Called GIMS Qatar, it is expected to attract 200,000 visitors; Geneva also confirmed to return next year.
The organisers of the dormant Geneva motor show have announced aggressive plans first to lend their expertise to the running of an “ultimate festival of automotive excellence” in Qatar later this year, and then to bring back a traditional Swiss show in Geneva’s Palexpo exhibition centre in February 2024.
The Geneva organisers believe the Qatar event, which they call GIMS (Geneva International Motor Show) Qatar, can attract 200,000 visitors to Doha, the capital of a country that bills itself as the “most open” in the region, and which is currently basking in the success of the recent football World Cup.
The new motoring festival will be staged between 5-14 October and is scheduled to run every two years thereafter, coinciding with this year’s Qatar F1 Grand Prix already scheduled between 6-8 October.
The event is a part of a bold move by Qatari authorities to build the country’s tourist numbers, currently running at around two million a year, to six million by 2030. The aim, they say, is to convert Qatar “from a stopover to a destination.”
The Qatar Motoring Festival will have three main strands: a conventional static exhibition in the capital’s centrally located Doha Exhibition and Convention Centre (DECC), a series of driving events on Qatar’s Lusail racing circuit, which is 12 miles north of the city centre, and a programme of off-road driving events at nearby Sealine, where the desert meets the ocean south of Doha.
Exhibitors are being invited to set up their own desert camps in the Sealine region to attract the 4×4 enthusiasts that abound in Middle Eastern countries. In addition, a new automobile museum that is officially due to open in 2025, will display part of its “exceptional” classic car collection during this year’s GIMS Qatar event.
GMIS Qatar’s CEO Sandro Mesquita, appointed CEO of the Geneva International Motor Show in June 2020 — soon after the Swiss event disappeared from the international show schedules — promises “a wide range of unique driving experiences” in Qatar this October. A key feature will be a Parade of Excellence, designed to attract show participants and local car enthusiasts alike, on the Doha Corniche, a six-kilometre seaside highway.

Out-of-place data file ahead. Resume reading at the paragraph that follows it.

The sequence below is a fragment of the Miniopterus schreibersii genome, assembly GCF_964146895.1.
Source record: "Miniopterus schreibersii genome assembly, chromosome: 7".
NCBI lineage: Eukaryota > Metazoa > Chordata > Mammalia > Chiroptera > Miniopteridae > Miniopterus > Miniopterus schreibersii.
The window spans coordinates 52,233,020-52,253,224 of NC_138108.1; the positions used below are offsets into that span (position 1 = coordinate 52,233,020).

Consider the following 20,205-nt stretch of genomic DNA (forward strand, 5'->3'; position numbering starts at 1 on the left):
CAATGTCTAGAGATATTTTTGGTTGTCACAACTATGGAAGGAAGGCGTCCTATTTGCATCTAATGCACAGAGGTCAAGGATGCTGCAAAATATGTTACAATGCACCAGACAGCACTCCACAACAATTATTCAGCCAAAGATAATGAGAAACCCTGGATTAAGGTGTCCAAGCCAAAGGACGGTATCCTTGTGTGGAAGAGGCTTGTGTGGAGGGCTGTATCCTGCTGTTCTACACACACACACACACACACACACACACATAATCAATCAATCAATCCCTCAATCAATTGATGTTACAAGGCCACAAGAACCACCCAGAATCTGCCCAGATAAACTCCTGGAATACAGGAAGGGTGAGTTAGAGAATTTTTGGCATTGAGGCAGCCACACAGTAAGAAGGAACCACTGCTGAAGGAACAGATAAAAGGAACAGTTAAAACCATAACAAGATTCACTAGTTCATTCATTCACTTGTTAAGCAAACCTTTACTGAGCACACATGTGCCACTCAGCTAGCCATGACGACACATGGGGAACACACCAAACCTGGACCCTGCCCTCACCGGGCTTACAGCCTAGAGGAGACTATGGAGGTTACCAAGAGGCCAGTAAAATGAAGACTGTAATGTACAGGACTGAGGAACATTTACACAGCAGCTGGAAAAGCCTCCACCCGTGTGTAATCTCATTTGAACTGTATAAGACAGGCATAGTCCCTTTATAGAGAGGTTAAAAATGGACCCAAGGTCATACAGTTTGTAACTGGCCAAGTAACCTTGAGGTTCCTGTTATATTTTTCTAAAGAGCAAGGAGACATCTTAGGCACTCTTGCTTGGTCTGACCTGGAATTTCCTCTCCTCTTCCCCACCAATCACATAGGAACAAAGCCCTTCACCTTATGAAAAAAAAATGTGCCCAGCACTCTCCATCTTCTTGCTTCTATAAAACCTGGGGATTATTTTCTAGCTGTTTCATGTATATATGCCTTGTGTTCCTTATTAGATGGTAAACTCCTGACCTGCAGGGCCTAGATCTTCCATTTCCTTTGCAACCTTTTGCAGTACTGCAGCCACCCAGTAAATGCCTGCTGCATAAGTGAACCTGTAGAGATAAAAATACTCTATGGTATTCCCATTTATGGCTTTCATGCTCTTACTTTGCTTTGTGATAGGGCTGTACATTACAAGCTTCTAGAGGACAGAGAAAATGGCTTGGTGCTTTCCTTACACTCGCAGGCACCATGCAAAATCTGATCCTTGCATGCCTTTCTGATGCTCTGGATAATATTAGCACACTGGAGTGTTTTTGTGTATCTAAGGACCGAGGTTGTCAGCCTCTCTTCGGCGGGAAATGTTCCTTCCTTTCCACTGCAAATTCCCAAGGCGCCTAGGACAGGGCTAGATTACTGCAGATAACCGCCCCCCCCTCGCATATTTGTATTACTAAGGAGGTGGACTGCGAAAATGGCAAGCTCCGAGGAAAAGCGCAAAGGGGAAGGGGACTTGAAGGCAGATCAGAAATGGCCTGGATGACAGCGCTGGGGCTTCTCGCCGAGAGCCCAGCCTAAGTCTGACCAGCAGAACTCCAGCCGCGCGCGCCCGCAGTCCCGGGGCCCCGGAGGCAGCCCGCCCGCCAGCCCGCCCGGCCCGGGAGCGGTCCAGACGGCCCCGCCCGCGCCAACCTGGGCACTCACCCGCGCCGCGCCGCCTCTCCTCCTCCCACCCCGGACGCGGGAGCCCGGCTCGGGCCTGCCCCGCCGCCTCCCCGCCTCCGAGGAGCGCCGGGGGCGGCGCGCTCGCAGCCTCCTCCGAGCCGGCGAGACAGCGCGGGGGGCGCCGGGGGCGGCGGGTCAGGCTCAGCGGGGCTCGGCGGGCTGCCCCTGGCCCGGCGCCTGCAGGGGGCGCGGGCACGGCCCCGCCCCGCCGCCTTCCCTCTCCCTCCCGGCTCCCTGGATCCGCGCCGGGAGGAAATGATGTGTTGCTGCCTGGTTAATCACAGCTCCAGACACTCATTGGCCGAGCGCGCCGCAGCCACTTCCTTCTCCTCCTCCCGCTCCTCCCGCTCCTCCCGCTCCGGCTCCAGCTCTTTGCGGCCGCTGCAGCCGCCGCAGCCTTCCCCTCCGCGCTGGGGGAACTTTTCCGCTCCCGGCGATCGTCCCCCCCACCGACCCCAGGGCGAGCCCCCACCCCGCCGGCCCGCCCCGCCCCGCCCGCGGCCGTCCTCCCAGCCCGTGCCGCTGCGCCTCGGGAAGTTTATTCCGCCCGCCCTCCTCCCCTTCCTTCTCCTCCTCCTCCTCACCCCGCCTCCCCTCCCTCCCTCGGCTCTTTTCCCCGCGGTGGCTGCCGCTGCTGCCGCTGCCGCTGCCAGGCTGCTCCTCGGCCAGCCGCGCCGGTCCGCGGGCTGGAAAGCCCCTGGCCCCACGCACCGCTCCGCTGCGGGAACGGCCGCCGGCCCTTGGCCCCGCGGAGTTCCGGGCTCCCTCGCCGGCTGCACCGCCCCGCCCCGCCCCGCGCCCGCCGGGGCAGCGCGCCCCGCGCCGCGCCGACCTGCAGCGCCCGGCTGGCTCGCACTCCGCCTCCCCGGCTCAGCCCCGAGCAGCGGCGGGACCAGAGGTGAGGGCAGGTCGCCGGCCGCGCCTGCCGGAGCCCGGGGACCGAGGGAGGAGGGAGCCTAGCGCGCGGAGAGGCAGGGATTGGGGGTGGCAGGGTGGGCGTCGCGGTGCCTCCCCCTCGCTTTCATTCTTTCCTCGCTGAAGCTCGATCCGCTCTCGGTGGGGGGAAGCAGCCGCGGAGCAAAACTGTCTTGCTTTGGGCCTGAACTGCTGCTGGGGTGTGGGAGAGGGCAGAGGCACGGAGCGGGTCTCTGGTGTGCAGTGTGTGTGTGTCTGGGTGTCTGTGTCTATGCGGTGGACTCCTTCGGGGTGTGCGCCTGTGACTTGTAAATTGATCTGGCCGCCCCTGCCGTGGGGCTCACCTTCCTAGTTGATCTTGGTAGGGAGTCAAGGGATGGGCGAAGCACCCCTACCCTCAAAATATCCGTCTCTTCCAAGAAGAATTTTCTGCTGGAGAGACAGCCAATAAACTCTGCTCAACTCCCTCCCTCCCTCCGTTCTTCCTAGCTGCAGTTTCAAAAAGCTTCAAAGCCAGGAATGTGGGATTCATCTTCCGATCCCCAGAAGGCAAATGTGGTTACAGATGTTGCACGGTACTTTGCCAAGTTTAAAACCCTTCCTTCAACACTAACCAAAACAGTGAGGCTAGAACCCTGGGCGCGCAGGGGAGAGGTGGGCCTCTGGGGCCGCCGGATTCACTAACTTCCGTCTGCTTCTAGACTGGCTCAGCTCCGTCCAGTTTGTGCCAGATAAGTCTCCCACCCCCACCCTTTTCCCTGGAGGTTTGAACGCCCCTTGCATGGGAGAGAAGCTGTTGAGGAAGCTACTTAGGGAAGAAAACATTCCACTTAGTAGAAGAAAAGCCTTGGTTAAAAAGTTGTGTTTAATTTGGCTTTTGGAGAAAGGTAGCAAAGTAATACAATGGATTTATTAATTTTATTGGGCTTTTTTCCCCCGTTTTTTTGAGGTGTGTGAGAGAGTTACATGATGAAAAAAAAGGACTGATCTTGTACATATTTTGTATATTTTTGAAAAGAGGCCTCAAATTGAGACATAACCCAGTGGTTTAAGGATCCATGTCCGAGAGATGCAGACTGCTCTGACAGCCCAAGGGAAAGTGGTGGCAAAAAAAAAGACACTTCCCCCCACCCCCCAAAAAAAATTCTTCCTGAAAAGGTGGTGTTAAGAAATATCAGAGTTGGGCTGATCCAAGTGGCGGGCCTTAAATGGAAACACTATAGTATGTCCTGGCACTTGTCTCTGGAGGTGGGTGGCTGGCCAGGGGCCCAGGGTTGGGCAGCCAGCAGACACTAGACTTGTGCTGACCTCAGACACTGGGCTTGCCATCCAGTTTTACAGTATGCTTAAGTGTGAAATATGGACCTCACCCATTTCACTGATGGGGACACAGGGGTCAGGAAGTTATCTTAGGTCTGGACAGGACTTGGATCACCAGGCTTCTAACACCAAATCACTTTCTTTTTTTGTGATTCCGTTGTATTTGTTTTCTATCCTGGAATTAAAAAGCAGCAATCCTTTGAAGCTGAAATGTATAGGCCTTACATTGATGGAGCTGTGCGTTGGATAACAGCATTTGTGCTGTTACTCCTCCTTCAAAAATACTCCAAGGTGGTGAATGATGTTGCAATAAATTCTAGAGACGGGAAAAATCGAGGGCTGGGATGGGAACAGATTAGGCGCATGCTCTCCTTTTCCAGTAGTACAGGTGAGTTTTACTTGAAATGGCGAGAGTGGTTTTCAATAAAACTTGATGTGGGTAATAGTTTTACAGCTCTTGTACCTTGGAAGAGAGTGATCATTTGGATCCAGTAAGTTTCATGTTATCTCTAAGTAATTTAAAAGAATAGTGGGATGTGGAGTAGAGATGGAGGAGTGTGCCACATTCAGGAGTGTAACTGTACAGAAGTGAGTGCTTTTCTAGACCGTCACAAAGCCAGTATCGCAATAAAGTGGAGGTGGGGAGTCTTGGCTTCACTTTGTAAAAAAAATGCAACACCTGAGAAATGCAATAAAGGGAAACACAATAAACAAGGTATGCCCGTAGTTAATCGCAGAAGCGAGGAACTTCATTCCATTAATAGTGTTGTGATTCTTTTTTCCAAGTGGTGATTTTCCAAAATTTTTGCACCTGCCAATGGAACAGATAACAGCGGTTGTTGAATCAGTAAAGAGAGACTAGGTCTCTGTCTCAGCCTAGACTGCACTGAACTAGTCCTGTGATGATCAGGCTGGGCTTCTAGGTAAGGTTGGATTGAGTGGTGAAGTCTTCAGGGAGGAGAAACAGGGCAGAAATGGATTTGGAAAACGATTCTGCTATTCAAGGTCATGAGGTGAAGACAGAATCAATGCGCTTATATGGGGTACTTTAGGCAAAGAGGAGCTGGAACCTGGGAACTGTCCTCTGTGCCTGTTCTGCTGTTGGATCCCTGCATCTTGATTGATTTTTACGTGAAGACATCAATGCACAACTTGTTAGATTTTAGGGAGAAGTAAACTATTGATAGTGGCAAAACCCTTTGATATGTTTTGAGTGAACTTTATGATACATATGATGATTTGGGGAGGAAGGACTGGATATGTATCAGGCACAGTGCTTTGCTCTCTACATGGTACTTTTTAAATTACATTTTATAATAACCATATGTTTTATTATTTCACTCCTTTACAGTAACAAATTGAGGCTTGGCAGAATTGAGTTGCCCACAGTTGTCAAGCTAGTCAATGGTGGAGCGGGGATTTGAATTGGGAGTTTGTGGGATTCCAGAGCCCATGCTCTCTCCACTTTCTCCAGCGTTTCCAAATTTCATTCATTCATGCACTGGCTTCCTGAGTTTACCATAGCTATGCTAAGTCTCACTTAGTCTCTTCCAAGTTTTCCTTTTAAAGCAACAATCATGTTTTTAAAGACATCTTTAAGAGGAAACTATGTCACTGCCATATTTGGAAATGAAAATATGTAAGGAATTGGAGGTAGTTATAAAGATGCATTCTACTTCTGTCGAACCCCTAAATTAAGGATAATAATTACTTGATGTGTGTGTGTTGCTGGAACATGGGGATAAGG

Mesquita declines to name the major car companies he says have “registered” to join the new event, though he contends that reaction has been “very positive” since a 40-strong group of OEM representatives were invited to visit Doha last November to hear plans and visit facilities. The names of participating car manufacturers will be available soon, says Mesquita, but his organisers are currently “not allowed” to reveal them.
The central Doha exhibition centre has five halls covering 23,000 square metres, says Mesquita, promising an event “on a human scale”, similar in size to traditional Geneva shows. The plan is to stage world car launches as well as revealing models that are new to the region. The emphasis is likely to be on major European OEMs, though “like in Paris this year” Mesquita expects strong participation from Chinese car makers currently bidding to increase worldwide export markets.
Though the Middle Eastern regions are well known for their high interest in large 4x4s, hypercars and super-luxury models — and Qatar boasts the fastest-growing car market in the region — organisers point out that the country has a National Vision 2030 policy similar to Europe’s, designed to boost interest in electric cars and improve charging infrastructure.
CEO Sandro Mesquita is reluctant to say much about next year’s Swiss show — beyond fixing the dates between 26 February and 3 March — but agrees there is an imperative for organisations like his own to fight the recent decline in traditional motor shows.